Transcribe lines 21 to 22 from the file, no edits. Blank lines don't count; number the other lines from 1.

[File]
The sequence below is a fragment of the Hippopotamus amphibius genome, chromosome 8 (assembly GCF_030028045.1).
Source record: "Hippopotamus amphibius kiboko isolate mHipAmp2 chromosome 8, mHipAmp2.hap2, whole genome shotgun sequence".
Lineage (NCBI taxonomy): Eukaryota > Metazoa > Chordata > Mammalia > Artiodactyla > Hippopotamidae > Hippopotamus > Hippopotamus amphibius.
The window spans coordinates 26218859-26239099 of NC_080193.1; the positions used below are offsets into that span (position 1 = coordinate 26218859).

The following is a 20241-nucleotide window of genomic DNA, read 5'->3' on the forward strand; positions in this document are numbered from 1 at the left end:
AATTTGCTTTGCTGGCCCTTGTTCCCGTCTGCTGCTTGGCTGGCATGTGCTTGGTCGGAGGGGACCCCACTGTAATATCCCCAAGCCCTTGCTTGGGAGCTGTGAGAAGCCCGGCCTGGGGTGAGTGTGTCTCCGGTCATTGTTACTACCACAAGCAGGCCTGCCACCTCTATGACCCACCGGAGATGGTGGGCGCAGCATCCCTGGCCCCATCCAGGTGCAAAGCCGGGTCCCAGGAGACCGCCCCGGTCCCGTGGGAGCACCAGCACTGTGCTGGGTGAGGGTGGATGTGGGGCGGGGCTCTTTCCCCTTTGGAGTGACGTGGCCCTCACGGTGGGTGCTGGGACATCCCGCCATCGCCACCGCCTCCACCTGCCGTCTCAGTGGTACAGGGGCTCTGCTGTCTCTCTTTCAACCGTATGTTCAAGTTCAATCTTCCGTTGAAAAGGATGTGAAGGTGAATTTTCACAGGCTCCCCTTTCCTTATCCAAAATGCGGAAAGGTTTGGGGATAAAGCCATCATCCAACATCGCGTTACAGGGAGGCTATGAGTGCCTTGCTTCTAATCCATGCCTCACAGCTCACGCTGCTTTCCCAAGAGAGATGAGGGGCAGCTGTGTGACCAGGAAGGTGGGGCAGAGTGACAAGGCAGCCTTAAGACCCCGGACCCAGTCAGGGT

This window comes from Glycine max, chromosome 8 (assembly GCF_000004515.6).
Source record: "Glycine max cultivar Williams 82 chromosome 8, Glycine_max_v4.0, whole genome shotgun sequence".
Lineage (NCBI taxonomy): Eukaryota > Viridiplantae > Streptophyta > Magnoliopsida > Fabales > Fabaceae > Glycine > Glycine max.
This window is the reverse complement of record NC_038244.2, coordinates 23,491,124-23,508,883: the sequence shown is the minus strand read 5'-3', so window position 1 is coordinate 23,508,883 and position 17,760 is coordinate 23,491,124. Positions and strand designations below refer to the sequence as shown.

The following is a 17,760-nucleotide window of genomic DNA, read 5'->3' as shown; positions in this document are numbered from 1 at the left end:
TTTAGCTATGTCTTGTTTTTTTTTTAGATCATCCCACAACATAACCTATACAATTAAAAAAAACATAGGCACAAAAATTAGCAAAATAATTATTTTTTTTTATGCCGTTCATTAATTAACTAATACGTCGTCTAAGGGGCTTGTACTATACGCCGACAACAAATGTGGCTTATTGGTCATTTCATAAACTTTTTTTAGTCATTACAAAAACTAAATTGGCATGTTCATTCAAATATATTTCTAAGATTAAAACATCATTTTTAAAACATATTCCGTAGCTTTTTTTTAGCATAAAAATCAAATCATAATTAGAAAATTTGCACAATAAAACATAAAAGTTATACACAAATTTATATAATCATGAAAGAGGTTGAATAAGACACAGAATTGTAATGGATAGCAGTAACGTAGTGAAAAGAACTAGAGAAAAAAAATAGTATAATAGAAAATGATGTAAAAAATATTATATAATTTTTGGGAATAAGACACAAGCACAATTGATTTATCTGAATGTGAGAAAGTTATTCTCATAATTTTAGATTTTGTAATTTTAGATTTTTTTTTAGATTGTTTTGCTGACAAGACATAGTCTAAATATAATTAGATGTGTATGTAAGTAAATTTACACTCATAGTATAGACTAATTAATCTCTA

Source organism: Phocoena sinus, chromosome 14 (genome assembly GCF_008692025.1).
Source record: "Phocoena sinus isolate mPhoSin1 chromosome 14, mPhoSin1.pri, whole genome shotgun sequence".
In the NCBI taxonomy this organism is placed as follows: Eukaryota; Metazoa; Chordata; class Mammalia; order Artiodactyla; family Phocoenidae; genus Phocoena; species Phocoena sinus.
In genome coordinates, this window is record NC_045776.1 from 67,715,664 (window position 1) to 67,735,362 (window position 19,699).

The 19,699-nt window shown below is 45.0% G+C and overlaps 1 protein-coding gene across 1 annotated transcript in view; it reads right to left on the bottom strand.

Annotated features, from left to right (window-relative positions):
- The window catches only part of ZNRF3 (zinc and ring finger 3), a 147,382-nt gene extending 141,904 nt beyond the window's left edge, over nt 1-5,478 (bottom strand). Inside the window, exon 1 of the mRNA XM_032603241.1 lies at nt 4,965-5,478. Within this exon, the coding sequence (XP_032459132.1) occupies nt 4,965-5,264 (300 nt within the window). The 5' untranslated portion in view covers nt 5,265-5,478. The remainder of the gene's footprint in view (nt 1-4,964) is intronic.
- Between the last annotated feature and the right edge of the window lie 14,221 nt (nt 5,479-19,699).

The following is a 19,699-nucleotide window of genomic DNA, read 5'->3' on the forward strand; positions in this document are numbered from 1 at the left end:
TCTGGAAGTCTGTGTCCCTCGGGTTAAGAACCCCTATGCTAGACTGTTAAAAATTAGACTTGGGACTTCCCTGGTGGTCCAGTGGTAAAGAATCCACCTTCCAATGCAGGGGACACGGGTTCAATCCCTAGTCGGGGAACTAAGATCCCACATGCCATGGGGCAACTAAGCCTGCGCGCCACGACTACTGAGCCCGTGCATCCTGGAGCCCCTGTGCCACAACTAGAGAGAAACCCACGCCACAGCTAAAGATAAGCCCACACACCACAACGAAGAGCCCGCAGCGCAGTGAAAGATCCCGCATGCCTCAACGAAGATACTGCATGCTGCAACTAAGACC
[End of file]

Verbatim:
The following is a 19,699-nucleotide window of genomic DNA, read 5'->3' on the forward strand; positions in this document are numbered from 1 at the left end:
TCTGGAAGTCTGTGTCCCTCGGGTTAAGAACCCCTATGCTAGACTGTTAAAAATTAGACTTGGGACTTCCCTGGTGGTCCAGTGGTAAAGAATCCACCTTCCAATGCAGGGGACACGGGTTCAATCCCTAGTCGGGGAACTAAGATCCCACATGCCATGGGGCAACTAAGCCTGCGCGCCACGACTACTGAGCCCGTGCATCCTGGAGCCCCTGTGCCACAACTAGAGAGAAACCCACGCCACAGCTAAAGATAAGCCCACACACCACAACGAAGAGCCCGCAGCGCAGTGAAAGATCCCGCATGCCTCAACGAAGATACTGCATGCTGCAACTAAGACC